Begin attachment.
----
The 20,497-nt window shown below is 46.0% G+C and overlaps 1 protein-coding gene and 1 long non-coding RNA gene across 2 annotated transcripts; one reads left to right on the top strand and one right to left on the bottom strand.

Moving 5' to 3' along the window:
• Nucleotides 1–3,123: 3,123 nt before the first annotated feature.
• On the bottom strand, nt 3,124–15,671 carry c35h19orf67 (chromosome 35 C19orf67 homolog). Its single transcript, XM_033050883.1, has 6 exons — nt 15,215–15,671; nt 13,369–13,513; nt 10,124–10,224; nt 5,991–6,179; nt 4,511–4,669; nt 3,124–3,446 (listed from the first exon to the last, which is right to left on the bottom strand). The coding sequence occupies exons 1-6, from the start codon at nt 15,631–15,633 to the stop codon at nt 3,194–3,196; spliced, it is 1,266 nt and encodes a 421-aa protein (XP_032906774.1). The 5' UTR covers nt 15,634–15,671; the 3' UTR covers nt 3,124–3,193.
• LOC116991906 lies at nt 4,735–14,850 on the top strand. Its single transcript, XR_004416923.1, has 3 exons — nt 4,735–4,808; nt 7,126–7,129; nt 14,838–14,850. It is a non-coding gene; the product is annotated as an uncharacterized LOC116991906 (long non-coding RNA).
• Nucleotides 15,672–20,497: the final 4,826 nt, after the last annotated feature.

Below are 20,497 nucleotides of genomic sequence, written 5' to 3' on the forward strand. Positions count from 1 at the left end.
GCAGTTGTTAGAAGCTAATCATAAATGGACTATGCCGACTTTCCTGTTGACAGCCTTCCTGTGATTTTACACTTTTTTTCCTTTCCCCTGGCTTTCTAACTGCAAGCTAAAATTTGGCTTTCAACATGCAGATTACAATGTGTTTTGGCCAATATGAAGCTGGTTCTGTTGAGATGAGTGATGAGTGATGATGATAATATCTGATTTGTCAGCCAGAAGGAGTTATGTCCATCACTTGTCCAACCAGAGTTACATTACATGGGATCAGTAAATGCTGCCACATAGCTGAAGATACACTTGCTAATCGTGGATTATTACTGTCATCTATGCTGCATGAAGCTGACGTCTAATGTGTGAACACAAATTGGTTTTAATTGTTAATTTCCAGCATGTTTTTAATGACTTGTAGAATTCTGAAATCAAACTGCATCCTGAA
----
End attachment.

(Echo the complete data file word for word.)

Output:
The 20,497-nt window shown below is 46.0% G+C and overlaps 1 protein-coding gene and 1 long non-coding RNA gene across 2 annotated transcripts; one reads left to right on the top strand and one right to left on the bottom strand.

Moving 5' to 3' along the window:
• Nucleotides 1–3,123: 3,123 nt before the first annotated feature.
• On the bottom strand, nt 3,124–15,671 carry c35h19orf67 (chromosome 35 C19orf67 homolog). Its single transcript, XM_033050883.1, has 6 exons — nt 15,215–15,671; nt 13,369–13,513; nt 10,124–10,224; nt 5,991–6,179; nt 4,511–4,669; nt 3,124–3,446 (listed from the first exon to the last, which is right to left on the bottom strand). The coding sequence occupies exons 1-6, from the start codon at nt 15,631–15,633 to the stop codon at nt 3,194–3,196; spliced, it is 1,266 nt and encodes a 421-aa protein (XP_032906774.1). The 5' UTR covers nt 15,634–15,671; the 3' UTR covers nt 3,124–3,193.
• LOC116991906 lies at nt 4,735–14,850 on the top strand. Its single transcript, XR_004416923.1, has 3 exons — nt 4,735–4,808; nt 7,126–7,129; nt 14,838–14,850. It is a non-coding gene; the product is annotated as an uncharacterized LOC116991906 (long non-coding RNA).
• Nucleotides 15,672–20,497: the final 4,826 nt, after the last annotated feature.

Below are 20,497 nucleotides of genomic sequence, written 5' to 3' on the forward strand. Positions count from 1 at the left end.
GCAGTTGTTAGAAGCTAATCATAAATGGACTATGCCGACTTTCCTGTTGACAGCCTTCCTGTGATTTTACACTTTTTTTCCTTTCCCCTGGCTTTCTAACTGCAAGCTAAAATTTGGCTTTCAACATGCAGATTACAATGTGTTTTGGCCAATATGAAGCTGGTTCTGTTGAGATGAGTGATGAGTGATGATGATAATATCTGATTTGTCAGCCAGAAGGAGTTATGTCCATCACTTGTCCAACCAGAGTTACATTACATGGGATCAGTAAATGCTGCCACATAGCTGAAGATACACTTGCTAATCGTGGATTATTACTGTCATCTATGCTGCATGAAGCTGACGTCTAATGTGTGAACACAAATTGGTTTTAATTGTTAATTTCCAGCATGTTTTTAATGACTTGTAGAATTCTGAAATCAAACTGCATCCTGAA